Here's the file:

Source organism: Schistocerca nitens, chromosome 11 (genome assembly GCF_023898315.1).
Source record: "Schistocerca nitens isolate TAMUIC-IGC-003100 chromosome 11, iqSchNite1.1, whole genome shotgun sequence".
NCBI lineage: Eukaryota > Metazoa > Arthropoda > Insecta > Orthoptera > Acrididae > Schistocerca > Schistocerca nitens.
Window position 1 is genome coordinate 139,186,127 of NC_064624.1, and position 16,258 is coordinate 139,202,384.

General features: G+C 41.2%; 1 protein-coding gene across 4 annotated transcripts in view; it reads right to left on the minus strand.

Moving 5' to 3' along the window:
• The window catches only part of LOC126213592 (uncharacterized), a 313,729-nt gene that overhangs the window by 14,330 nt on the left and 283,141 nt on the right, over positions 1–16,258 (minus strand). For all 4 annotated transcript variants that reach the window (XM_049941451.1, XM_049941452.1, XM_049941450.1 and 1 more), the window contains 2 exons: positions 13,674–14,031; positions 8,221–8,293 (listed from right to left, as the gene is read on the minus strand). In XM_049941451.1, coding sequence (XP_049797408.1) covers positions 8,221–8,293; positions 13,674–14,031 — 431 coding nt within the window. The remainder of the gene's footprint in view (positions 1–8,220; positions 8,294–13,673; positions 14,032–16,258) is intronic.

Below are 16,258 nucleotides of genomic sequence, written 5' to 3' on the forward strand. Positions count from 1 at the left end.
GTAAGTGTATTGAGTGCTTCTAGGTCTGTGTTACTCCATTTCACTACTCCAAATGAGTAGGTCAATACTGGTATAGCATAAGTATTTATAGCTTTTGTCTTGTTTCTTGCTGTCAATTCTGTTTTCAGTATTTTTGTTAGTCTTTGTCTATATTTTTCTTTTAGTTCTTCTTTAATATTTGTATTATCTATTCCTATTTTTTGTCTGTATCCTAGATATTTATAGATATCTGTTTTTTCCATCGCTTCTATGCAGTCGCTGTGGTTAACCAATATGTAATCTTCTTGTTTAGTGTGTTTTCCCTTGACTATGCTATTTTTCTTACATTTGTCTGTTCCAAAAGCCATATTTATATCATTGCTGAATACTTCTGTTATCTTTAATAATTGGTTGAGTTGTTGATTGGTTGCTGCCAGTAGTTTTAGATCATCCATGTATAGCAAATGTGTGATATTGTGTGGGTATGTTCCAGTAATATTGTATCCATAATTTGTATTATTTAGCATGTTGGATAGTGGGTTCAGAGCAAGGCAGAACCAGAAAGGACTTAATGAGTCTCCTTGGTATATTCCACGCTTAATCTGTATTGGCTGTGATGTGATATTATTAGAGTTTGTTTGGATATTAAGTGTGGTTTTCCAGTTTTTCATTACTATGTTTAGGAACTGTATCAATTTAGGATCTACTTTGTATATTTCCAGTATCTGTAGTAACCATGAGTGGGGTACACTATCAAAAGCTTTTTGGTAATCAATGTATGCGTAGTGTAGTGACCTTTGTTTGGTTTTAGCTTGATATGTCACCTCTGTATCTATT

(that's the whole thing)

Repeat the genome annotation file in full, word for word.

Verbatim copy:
Source organism: Schistocerca nitens, chromosome 11 (genome assembly GCF_023898315.1).
Source record: "Schistocerca nitens isolate TAMUIC-IGC-003100 chromosome 11, iqSchNite1.1, whole genome shotgun sequence".
NCBI lineage: Eukaryota > Metazoa > Arthropoda > Insecta > Orthoptera > Acrididae > Schistocerca > Schistocerca nitens.
Window position 1 is genome coordinate 139,186,127 of NC_064624.1, and position 16,258 is coordinate 139,202,384.

General features: G+C 41.2%; 1 protein-coding gene across 4 annotated transcripts in view; it reads right to left on the minus strand.

Moving 5' to 3' along the window:
• The window catches only part of LOC126213592 (uncharacterized), a 313,729-nt gene that overhangs the window by 14,330 nt on the left and 283,141 nt on the right, over positions 1–16,258 (minus strand). For all 4 annotated transcript variants that reach the window (XM_049941451.1, XM_049941452.1, XM_049941450.1 and 1 more), the window contains 2 exons: positions 13,674–14,031; positions 8,221–8,293 (listed from right to left, as the gene is read on the minus strand). In XM_049941451.1, coding sequence (XP_049797408.1) covers positions 8,221–8,293; positions 13,674–14,031 — 431 coding nt within the window. The remainder of the gene's footprint in view (positions 1–8,220; positions 8,294–13,673; positions 14,032–16,258) is intronic.

Below are 16,258 nucleotides of genomic sequence, written 5' to 3' on the forward strand. Positions count from 1 at the left end.
GTAAGTGTATTGAGTGCTTCTAGGTCTGTGTTACTCCATTTCACTACTCCAAATGAGTAGGTCAATACTGGTATAGCATAAGTATTTATAGCTTTTGTCTTGTTTCTTGCTGTCAATTCTGTTTTCAGTATTTTTGTTAGTCTTTGTCTATATTTTTCTTTTAGTTCTTCTTTAATATTTGTATTATCTATTCCTATTTTTTGTCTGTATCCTAGATATTTATAGATATCTGTTTTTTCCATCGCTTCTATGCAGTCGCTGTGGTTAACCAATATGTAATCTTCTTGTTTAGTGTGTTTTCCCTTGACTATGCTATTTTTCTTACATTTGTCTGTTCCAAAAGCCATATTTATATCATTGCTGAATACTTCTGTTATCTTTAATAATTGGTTGAGTTGTTGATTGGTTGCTGCCAGTAGTTTTAGATCATCCATGTATAGCAAATGTGTGATATTGTGTGGGTATGTTCCAGTAATATTGTATCCATAATTTGTATTATTTAGCATGTTGGATAGTGGGTTCAGAGCAAGGCAGAACCAGAAAGGACTTAATGAGTCTCCTTGGTATATTCCACGCTTAATCTGTATTGGCTGTGATGTGATATTATTAGAGTTTGTTTGGATATTAAGTGTGGTTTTCCAGTTTTTCATTACTATGTTTAGGAACTGTATCAATTTAGGATCTACTTTGTATATTTCCAGTATCTGTAGTAACCATGAGTGGGGTACACTATCAAAAGCTTTTTGGTAATCAATGTATGCGTAGTGTAGTGACCTTTGTTTGGTTTTAGCTTGATATGTCACCTCTGTATCTATT